A few weeks ago in Colorado -- the home of Columbine and Aurora -- two legislators lost their jobs in a recall election because they supported a modest gun control bill. Both said that if they had it to do over again, they'd vote the same way.
The recall election gave the National Rifle Association the opportunity to send a message to lawmakers everywhere: Do anything -- anything at all -- to meddle with our gun culture and you'll be punished.
But the deeper message of the recall was more interesting: There are still politicians in this country who are willing to stand on principle, even if it means losing their jobs. If only we had some of them in Washington.
In Congress today, it's all about winning, not governing. A small band of Republicans aligned with the Tea Party -- a movement that represents less than 20 percent of the American people -- have hijacked the United States government in an attempt to extort Congress into rolling back Obamacare, a law passed by Congress, signed by the President three years ago and upheld last year by the Supreme Court.
The disproportionate power of this cabal reportedly derives from the intimidation of its more reasonable colleagues in the House who fear that if they don't go along, the Tea Party will make sure they are opposed in next fall's primary elections. The right wing's agenda in the House is simple: Block the president's initiatives. It's immaterial whether those initiatives benefit the American people or solve a national problem.
It's difficult to know whether the current government shutdown is about Obamacare or about Obama. Republicans have never gotten over the fact that he was elected president. We remember Senate minority leader Mitch McConnell's surprising candor in 2010 when the unemployment rate was 9.5 percent, the foreclosure crisis was beginning to evict families from their homes and the country was trying to claw its way back from the Great Recession. McConnell admitted, "The single most important thing we want to achieve is for President Obama to be a one-term president."
Now, with the economy still in recovery and unemployment still above 7 percent, it appears the highest priority of House Republicans is to make sure that President Obama leaves no legacy of significance. Thwarting him means certain reelection in heavily conservative districts. That's why the House has wasted time with more than 40 show votes to roll back Obamacare, knowing full well that none of them would pass the Senate or escape the president's veto.
In the current debacle, the House justifies its boneheaded effort to undermine Obamacare by citing polls that show the public is frightened by the restructuring of the nation's health care system. But conservatives manufactured much of that fear, starting with claim that President Obama was trying to create "death panels." And a new poll released the first day of the shutdown this week showed that voters overwhelmingly oppose it.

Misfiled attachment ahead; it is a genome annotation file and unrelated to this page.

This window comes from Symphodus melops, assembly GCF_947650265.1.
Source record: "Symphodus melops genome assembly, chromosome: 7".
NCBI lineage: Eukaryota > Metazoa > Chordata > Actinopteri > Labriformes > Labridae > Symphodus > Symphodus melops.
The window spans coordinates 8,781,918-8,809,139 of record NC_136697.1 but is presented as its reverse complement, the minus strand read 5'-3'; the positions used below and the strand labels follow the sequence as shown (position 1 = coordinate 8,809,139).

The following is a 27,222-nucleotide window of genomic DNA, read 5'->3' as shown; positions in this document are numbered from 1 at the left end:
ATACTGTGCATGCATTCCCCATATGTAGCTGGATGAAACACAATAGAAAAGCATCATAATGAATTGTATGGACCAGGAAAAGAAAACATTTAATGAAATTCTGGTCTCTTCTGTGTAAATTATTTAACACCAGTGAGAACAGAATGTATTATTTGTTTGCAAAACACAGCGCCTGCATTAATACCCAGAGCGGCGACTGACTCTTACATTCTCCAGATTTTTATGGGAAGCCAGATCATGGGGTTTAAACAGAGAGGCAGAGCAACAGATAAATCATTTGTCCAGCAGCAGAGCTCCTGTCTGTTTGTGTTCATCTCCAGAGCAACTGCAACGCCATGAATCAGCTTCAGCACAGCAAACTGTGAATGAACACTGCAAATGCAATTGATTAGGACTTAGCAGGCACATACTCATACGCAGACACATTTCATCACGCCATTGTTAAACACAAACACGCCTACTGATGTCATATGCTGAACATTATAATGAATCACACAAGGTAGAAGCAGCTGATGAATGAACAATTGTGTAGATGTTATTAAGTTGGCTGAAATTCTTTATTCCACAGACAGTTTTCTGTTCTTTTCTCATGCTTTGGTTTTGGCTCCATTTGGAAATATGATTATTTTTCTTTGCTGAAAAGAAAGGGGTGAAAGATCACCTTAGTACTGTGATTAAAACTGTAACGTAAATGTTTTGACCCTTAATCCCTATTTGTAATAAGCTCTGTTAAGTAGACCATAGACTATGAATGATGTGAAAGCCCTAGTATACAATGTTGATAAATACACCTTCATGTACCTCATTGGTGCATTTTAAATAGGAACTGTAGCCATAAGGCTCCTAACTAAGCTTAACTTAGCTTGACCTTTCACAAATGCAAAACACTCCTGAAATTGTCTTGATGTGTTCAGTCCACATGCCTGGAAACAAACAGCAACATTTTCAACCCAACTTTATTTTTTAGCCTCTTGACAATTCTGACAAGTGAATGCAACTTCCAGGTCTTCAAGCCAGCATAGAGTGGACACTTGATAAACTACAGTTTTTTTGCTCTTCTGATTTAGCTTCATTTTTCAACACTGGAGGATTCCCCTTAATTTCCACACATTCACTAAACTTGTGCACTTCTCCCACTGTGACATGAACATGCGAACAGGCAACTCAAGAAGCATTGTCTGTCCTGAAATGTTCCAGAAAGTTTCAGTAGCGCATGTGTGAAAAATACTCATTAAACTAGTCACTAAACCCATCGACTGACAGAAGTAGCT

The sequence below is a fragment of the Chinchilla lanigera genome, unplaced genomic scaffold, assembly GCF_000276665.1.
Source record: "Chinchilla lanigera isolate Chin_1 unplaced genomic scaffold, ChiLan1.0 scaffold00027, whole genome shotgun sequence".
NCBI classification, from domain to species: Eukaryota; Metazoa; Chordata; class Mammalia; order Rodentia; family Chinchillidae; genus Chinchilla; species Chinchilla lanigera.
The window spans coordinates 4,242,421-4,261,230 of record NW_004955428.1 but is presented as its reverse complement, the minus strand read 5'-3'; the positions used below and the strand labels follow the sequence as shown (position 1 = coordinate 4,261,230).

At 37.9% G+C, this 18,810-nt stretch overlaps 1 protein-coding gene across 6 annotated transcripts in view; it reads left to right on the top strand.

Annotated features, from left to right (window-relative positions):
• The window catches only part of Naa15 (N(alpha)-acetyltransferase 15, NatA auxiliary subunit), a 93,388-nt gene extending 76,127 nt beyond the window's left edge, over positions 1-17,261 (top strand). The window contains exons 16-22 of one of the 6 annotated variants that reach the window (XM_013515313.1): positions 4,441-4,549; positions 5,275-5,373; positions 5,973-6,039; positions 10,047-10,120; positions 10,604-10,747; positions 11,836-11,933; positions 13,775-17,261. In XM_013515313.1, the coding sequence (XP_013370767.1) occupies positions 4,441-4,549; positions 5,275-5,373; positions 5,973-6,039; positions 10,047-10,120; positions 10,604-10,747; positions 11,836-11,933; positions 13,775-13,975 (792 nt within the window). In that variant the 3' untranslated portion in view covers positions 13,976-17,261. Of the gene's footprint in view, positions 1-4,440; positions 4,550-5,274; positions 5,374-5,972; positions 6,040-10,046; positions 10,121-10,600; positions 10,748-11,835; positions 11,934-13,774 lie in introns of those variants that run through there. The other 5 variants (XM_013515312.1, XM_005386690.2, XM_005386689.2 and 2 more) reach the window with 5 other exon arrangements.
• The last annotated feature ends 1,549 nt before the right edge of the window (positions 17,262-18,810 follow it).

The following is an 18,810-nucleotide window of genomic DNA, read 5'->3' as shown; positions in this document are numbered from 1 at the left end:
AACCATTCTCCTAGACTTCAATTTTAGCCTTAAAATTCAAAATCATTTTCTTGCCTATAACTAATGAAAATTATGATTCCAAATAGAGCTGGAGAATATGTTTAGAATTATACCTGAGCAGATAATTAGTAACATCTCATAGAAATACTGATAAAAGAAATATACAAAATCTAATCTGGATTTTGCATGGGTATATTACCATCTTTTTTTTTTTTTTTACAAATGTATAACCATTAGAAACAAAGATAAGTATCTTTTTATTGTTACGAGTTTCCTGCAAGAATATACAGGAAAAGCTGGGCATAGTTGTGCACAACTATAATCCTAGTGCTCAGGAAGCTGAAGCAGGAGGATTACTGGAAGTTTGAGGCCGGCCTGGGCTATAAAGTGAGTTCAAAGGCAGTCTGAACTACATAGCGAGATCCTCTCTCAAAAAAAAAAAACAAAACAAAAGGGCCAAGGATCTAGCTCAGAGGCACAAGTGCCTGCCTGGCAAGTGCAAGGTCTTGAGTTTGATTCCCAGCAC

The contemporary Republican Party clearly is not a party of ideas and ideals. It is a party of poor losers. There undoubtedly are Republicans who care about us, who don't want to throw us back into recession with the damaging ripple effect of the government shutdown, and who believe the federal government has value. But in the House of Representatives, they have allowed themselves to become House elves, the far right's Dobby.
At the center of this mess are Tea Party loyalists who carry the Constitution around in their pockets and claim to be its defenders. Yet they will not accept the will of the American people who elected the president twice in accordance with the Constitution. They are fixated on subverting the Affordable Care Act, a law of the land duly created by the legislative process the Constitution requires.
I faintly recall a time when the party that lost a presidential election understood its duty to work with the person the people elected to that office, within reason, for the good of the country. That is not the politics we see today. Congress has become a spectacle of unprincipled war fighting, with little apparent concern for the collateral damage it's causing outside the Beltway. Its members have turned the world's great example of democracy into an international embarrassment. Government created in a democracy, it seems today, is just a big sandbox where bullies are allowed to play.
It's worth repeating: Obamacare is the law, passed by Congress just as the Founder's envisioned and the Constitution prescribes. Republicans need to get over it and give it a chance. If it's the calamity they say it is, they will have no problem undoing it in honest legislation. Barack Obama is the president of the United States, elected just as the Founders envisioned and Constitution prescribes. Republicans aren't required to surrender their principles, should they find some, but they are required to accept the will of the people and to search for the common ground where the two parties and two branches can get about the business of solving the nation's problems.
In man-on-the-street interviews this week, citizens blamed both parties for what's going on. But Senate Democrats are correct to refuse to negotiate with extortionists. In putting the next election above all else, the Republican Party deserves to lose it -- not because of its philosophy of government or its ideas, should it acquire some, but because it has made the House dysfunctional, which has made Congress dysfunctional, which now has made the rest of the federal government non-functional.
Unfortunately, the Founders left one important provision out of the Constitution. If only we voters had the right to recall the entire House or the Senate or both. Or at least to hold members of Congress, regardless of where they come from, in contempt of the American people.
Author's Note: This post is a personal rant and does not necessarily represent the views of the organizations with which I'm associated.